It is a further example of the development of mutually beneficial relationships between our two countries and throughout these islands, relationships which are now based firmly on the principle of consent. I commend the Bill to the House.
Moved, That the Bill be now read a second time.— (Lord Falconer of Thoroton.)
§ 11.15 p.m.
§ Lord Rogan
My Lords, as I was preparing to speak to the Disqualifications Bill I was puzzled. I am even more puzzled by the remarks of the Government Chief Whip as he pleaded—that is the correct word—that the debate take place tonight. Why in the past 10 days was he asked to ensure that the Bill was read a second time before the Recess? Why was it so important to so do? What did he mean when he said it affected the current choreography in Northern Ireland? Why the urgency? Who is applying the pressure? Why the sudden speed?
I do not take the opinion that this is a modest Bill; I do not take the opinion that this is a minor Bill. It has a fundamental application and effect on the constitution. It is curious to find the Bill before us at this time. As has been mentioned, it was last debated in another place in January of this year, more than six months ago. Questions were asked in another place at that time. It was asked: why is this Bill being introduced? Why so urgently? No satisfactory explanation was provided. The question "Why is this Bill being introduced?" is still pertinent. A related question now is why is this Bill being brought before your Lordships after lying dormant for six months.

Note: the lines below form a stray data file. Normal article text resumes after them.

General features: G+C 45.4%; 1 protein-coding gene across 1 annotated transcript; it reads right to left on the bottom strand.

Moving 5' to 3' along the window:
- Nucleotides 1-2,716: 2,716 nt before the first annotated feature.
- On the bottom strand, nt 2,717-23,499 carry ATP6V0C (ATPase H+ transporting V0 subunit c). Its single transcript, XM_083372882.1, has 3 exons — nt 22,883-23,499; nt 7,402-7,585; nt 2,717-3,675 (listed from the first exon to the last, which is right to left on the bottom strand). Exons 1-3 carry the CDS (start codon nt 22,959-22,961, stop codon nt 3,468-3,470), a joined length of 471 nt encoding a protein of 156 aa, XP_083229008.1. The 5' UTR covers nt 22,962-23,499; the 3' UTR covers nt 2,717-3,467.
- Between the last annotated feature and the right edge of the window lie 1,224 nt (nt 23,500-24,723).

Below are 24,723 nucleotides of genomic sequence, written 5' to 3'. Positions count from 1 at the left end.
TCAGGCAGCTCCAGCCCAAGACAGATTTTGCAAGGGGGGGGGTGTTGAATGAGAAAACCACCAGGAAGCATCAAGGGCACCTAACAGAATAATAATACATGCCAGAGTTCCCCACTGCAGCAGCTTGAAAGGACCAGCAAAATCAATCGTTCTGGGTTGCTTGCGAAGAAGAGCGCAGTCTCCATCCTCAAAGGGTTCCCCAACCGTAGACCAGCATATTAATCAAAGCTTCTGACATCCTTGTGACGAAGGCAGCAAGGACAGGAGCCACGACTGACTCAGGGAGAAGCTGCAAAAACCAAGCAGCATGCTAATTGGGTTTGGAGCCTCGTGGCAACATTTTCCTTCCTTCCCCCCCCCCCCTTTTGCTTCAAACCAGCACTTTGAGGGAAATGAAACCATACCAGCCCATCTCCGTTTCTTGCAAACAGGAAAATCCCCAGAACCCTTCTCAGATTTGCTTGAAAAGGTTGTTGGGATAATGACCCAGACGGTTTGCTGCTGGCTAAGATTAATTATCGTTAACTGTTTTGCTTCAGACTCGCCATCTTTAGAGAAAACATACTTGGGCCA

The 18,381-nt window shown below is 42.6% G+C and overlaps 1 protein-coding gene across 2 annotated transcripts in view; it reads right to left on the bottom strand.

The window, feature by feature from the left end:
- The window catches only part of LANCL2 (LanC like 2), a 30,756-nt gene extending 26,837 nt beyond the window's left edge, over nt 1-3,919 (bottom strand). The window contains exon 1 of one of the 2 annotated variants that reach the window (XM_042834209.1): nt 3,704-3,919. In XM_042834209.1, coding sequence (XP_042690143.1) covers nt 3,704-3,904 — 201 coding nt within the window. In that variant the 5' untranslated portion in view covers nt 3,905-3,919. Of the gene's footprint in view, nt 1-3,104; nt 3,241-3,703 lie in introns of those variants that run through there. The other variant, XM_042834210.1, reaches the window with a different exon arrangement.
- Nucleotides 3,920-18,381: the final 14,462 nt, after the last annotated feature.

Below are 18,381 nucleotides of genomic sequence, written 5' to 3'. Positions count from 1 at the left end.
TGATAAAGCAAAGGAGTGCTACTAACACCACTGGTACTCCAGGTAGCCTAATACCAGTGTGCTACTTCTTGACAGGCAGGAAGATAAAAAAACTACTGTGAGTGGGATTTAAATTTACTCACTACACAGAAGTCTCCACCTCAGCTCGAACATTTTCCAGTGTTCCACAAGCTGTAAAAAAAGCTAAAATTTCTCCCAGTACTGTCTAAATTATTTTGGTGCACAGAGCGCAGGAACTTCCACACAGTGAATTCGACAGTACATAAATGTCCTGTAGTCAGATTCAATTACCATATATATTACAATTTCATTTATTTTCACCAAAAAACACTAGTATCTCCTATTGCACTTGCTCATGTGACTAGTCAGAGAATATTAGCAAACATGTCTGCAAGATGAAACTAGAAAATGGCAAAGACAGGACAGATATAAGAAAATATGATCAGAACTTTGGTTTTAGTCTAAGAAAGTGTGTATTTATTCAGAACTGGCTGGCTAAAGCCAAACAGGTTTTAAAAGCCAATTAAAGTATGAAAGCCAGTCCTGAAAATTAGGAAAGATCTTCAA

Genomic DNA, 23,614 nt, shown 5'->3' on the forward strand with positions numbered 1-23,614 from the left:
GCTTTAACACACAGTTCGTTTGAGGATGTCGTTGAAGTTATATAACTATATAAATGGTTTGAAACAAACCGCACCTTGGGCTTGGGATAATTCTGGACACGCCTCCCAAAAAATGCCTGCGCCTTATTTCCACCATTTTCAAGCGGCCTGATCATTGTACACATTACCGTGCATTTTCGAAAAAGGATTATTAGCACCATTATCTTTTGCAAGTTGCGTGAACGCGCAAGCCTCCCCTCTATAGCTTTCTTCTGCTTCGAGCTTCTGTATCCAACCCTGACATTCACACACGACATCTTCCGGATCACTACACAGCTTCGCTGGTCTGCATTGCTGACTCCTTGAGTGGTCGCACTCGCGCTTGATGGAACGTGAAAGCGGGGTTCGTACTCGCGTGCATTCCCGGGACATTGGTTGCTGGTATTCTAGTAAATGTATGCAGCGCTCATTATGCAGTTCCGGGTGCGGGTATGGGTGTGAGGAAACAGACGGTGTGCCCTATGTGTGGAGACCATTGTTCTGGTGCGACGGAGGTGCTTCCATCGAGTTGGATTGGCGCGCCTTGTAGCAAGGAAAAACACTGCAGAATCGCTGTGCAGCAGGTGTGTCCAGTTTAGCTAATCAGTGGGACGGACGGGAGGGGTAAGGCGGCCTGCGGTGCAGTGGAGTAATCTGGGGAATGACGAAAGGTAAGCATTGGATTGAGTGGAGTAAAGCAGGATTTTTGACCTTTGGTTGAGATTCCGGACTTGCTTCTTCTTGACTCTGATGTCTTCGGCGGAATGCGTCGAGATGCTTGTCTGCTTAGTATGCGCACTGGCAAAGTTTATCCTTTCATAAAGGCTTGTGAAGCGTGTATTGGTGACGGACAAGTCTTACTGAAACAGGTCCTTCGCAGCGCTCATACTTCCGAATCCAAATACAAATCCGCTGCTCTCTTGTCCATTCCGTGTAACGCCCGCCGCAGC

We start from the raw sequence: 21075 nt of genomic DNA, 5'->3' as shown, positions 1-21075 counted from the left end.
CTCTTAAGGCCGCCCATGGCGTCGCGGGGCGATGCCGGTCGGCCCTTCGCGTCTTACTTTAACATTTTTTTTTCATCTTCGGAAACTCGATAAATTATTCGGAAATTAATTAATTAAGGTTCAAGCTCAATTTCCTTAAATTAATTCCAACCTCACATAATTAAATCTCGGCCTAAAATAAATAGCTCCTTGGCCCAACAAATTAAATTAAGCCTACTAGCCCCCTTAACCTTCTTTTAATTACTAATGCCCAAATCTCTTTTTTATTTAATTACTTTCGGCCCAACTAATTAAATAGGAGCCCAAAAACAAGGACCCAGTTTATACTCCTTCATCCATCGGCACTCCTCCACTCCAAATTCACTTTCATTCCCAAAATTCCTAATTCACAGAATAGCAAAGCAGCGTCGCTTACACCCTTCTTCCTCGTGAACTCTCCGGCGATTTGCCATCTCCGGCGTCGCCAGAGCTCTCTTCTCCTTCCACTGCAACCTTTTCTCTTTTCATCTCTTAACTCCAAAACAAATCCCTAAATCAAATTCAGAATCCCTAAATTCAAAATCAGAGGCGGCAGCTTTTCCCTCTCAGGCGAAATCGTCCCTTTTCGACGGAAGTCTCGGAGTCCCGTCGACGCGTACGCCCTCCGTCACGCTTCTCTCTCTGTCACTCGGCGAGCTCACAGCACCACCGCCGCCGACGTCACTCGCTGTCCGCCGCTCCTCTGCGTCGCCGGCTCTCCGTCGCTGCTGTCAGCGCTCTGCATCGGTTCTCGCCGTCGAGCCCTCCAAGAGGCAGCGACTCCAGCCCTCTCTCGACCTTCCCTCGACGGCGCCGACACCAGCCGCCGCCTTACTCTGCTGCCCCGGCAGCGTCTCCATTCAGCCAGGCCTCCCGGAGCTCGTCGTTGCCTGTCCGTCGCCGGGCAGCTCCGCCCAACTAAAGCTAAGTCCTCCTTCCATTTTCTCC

Of course Bills do not immediately come before us after Report stage in another place, but a six-month lapse is surely unusual. Indeed, it is so unusual that this situation has aroused suspicion. That suspicion is enhanced by the manner in which the Second Reading, Committee and Report stages of the Bill in another place were hurriedly driven through. Such haste in procedure is used normally only when emergency legislation is under consideration. This is clearly not emergency legislation; as I said, it is a measure of constitutional reform.